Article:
A new report warns a funding bank South Carolina uses to finance major roads projects is accumulating large amounts of debt that are well beyond similar programs in other states.
The report released Thursday by the Legislative Audit Council recommends the state Transportation Infrastructure Bank tighten its rules and eventually be folded into South Carolina’s larger highway agency. The agency was created by legislators in 1997 to help finance large construction projects that cost more than $100 million. It’s perhaps best known for financing the building of the Ravenel Bridge across Charleston Harbor in the early 2000s.
But conservative lawmakers have increasingly criticized the agency in recent years for the expensive projects it funds that do not follow the same priority rankings as the Department of Transportation.
Some of the Legislative Audit Council criticisms included that the bank uses its borrowing capacity to make more than three times as many grants to county and city governments as it loans, creating an unsteady revenue stream. “The term bank is almost a misnomer,” lead auditor Andy Young said. “Banks loan out money. But the Infrastructure Bank, because it gives away the money, they have to depend on a stream of revenue from the (legislature) to repay those bonds.”
The bank also has more than six times as much debt than the state Department of Transportation, at nearly $2 billion last year compared with $311 million at SCDOT. The bank board’s chairman Vince Graham told a House panel Thursday the Infrastructure Bank has been given stronger borrowing ability which makes it more feasible than SCDOT. He recommended against giving the additional capacity to SCDOT, arguing the audit did not study the potential impact of doing so.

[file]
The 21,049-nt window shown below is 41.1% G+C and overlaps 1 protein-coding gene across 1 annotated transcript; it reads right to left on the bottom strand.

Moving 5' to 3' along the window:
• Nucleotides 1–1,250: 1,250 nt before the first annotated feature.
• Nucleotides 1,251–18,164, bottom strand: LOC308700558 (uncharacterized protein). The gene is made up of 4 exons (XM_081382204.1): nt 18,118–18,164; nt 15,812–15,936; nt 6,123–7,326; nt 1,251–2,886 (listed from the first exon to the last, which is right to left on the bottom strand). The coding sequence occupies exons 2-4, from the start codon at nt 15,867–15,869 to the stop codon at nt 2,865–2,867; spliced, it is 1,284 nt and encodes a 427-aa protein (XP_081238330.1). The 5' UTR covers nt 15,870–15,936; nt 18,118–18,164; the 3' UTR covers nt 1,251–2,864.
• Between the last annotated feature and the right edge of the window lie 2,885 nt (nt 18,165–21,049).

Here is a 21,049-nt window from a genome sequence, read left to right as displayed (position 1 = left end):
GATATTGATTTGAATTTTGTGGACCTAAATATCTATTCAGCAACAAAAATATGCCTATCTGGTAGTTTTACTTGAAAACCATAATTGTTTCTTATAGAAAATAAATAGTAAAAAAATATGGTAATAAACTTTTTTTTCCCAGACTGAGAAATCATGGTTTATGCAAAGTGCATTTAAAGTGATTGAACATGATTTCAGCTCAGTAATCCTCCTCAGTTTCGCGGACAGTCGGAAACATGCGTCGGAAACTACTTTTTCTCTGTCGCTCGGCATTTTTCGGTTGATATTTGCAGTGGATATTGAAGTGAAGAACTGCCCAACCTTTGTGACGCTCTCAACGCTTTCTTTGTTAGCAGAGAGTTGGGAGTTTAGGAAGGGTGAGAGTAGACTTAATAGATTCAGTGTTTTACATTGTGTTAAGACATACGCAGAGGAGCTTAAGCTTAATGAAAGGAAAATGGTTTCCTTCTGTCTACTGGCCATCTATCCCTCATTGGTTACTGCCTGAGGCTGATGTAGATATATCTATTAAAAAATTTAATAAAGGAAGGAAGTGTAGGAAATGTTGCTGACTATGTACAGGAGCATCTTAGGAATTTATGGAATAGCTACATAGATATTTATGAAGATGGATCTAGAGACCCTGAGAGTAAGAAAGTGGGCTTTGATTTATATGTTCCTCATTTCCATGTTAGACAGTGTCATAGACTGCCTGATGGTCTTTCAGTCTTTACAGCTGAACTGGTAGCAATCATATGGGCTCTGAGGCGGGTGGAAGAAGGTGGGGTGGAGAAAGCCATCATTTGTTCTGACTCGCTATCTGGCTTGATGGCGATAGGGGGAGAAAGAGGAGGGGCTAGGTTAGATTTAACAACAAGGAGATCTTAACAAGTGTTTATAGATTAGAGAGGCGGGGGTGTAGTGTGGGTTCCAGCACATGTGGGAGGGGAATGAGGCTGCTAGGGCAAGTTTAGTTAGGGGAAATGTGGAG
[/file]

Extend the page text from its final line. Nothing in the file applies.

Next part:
Nevertheless, the audit notes South Carolina’s bank borrows far and beyond what its counterparts in other states handle. Auditors also reviewed what similar agencies in Florida, Missouri, Ohio and Texas had committed since 1997 and found the South Carolina’s Infrastructure Bank’s $4.8 billion in pledges were nearly double those four states’ counterparts combined ($2.6 billion). However, the audit notes some of those states finance projects via other means.
The report also questions an apparent lack of set criteria for what is considered a worthy project. Auditors note the bank does not have any regulations in place that clearly define a project’s eligibility. The bank also does announce publicly when it has funds available, does not use consistent standards for approving grants or loans and sometimes even awards funding to projects that were not on a county’s initial application.
“The process they have reduces the probability that the needs will be legitimate,” Young told South Carolina Radio Network. “There’s no real structured process. Most of their projects are not even on the SCDOT priority (rankings).”
Those uncertain requirements and lack of public notice may have given certain counties an edge in applying for grants. The report notes Charleston and Horry counties have raised more than $1 billion through the Infrastructure Bank since its creation, while 38 of South Carolina’s 46 counties have gotten under $200 million. 32 counties have received less than $10 million, while 15 have never received any assistance.
Graham agreed that the approval process could be made more transparent, noting that the board is working to improve public notification when funds become available and will now require applications on all funding requests. Board members have also defended the apparent disproportionate benefit by arguing wealthier counties like Aiken, Charleston, Horry, and York dedicate their own share of local taxes to make state Infrastructure Bank assistance more favorable and likely.